Three vie for Haines Junction’s mayor’s seat

George Nassiopoulos is going to have to fight to keep his job as mayor of Haines Junction. Two other candidates, Martin Eckervogt and former mayor John Farynowski, are vying for the position.

George Nassiopoulos is going to have to fight to keep his job as mayor of Haines Junction.

Two other candidates, Martin Eckervogt and former mayor John Farynowski, are vying for the position.

Nassiopoulos is hoping that the village will recognize the work he’s done during his two terms in office.

All told, the village has seen $11 million in infrastructure upgrades over the last six years, he said.

“It’s things that don’t make the news very often but are often very important to making the town run, like our sewer and water,” he said.

Nassiopoulos says his work isn’t done yet.

There’s a biomass electricity project in the works with the Champagne and Aishihik First Nations, which would generate power from beetle-killed wood from the area. And the village is in talks with the territorial government and Yukon College to convert an unused 32-hectare Parks Canada property into an educational and scientific research facility.

“This could provide a real opportunity for us in a number of different ways, including job opportunities,” said Nassiopoulos.

But it’s another unfinished infrastructure project, a waste-gasification plant, that sparked the mayoral race.

Critics, including Farynowski, derided the plan to burn garbage at high temperatures as both costly and a potential health hazard. The village later nixed the project, citing concerns about maintenance costs.

Starting in 1994, Farynowski spent 12 years on the village council, six of those as mayor. After losing the election in 2006 he left municipal politics, but the gasifier controversy drew him back in.

It wasn’t so much the gasifier – dubbed a glorified incinerator by critics – as it was the process that upset so many people, said Farynowski.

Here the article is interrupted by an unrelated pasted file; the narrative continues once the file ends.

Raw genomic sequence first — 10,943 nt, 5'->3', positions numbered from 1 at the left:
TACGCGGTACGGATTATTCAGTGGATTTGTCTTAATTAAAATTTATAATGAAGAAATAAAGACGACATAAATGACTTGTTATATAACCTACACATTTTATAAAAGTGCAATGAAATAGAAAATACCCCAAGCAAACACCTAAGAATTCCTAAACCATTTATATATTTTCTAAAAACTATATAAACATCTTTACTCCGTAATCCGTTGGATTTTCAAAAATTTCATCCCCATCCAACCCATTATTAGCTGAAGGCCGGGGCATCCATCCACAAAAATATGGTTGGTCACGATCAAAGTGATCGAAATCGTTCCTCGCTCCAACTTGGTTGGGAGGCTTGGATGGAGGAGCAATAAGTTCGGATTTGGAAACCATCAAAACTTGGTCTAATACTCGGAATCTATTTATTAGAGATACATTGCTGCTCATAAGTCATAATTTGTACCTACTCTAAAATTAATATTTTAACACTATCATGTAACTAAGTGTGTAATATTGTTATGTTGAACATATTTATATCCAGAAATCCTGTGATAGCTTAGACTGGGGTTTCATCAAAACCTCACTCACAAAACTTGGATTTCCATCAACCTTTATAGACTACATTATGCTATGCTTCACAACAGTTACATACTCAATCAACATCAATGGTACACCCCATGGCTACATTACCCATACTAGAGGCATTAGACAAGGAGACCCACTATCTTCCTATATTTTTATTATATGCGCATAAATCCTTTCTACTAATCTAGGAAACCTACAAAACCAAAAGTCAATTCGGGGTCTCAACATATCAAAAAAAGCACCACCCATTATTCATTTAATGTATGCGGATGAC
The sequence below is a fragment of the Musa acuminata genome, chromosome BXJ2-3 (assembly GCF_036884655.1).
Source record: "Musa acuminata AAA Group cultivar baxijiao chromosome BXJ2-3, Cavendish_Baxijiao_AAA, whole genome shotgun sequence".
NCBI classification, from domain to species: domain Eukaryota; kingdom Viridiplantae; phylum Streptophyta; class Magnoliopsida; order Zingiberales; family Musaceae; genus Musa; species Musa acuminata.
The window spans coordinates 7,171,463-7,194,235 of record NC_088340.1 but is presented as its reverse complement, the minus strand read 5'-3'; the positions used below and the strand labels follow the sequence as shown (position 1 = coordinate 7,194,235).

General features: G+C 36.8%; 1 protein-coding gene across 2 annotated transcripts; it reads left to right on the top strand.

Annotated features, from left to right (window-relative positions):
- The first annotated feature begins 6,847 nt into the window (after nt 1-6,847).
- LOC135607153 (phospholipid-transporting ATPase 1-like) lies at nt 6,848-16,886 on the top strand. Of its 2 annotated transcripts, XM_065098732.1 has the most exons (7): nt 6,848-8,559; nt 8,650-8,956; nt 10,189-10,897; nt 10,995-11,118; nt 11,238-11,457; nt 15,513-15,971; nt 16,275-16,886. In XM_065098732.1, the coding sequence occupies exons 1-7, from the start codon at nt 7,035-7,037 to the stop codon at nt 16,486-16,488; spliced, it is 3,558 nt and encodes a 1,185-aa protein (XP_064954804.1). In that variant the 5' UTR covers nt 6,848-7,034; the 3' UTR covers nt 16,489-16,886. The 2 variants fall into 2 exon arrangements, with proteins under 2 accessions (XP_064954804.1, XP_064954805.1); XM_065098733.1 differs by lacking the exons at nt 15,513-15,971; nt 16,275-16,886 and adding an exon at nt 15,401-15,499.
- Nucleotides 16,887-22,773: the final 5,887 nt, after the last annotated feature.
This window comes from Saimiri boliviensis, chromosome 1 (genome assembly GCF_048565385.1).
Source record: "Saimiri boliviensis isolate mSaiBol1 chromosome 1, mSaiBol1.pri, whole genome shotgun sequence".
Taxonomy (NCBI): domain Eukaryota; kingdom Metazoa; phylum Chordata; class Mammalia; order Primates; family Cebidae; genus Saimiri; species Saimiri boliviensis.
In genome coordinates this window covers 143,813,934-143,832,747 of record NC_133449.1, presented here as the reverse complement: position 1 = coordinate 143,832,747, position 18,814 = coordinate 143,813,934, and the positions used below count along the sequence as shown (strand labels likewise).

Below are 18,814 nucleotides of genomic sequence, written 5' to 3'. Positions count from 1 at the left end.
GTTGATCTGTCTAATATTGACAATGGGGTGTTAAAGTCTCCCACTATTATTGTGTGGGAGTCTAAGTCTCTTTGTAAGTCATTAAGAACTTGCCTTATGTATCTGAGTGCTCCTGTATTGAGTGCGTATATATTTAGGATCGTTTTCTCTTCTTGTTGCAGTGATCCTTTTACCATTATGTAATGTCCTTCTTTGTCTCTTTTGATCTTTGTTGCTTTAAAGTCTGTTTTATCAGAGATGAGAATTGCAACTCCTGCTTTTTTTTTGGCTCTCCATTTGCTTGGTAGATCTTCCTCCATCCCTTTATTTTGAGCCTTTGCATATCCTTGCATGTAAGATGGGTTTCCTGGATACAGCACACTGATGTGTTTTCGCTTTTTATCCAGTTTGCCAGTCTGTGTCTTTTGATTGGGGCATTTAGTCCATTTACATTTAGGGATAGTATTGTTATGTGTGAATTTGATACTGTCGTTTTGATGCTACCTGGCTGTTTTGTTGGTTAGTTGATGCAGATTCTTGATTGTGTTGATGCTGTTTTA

“There was no public consultation, it was not transparent,” he said. “Mayor and council had meetings with YTG and made us a regional landfill and then they had meetings to tell us, ‘Oh by the way, were going to get an incinerator and torch everything.’”

The village still has to create a new waste management plan, which Farynowski hopes can be done with the help of the public.

“It shouldn’t be done in council chambers, that’s my feeling,” he said. “It should be open to community consultation.”

He’d like the focus of the new waste plan to be on recycling.

“I think we can achieve 85 per cent recycling,” he said. “If we can, we don’t need to torch anything and we don’t need to look for a landfill. Everything’s fine.”

Farynowski would also like to revive an infrastructure project of his own.

During his last stint as mayor, the village was looking at using hot water from the town’s artesian well to heat some of the town’s buildings.

Construction was about to begin when Farynowski lost the election. The next council shelved the project. But the potential is still there, he said.

“The study in 2005 said to do the heating in the town office and main convention centre, we would save about 50 per cent of the cost at that time in fuel. And that was at 55 cents a litre – water is still the same price.”

For Martin Eckervogt, there wasn’t any one issue that motivated him to throw his hat into the ring.

“I’m not in this because I’m mad at anybody,” he said. “I’m just offering my name up as an alternative for the community.

“I just feel I have some abilities that I think would be helpful to the town and I think I have some skills to offer,” said Eckervogt. “I’ve got a good working relationship with the First Nations and the territorial government, so I’m sure I could be an asset to the town and hopefully the voters will feel the same on Election Day.”

With only one term on the village’s council under his belt, Eckervogt may be the youngest and least experienced of the three candidates, but he’s lived in the village the longest, having grown up in the area.

He’d also like to focus on developing the village’s infrastructure.

“There is, seemingly, a never-ending issue across the territory with subdivision planning,” he said. “There’s been a couple of subdivisions put in around there in the last little while, but we’re still shy on some other types of land, such as industrial.”

He’d also like to see the village improve it’s recreation facilities, a project that the other two candidates also endorsed.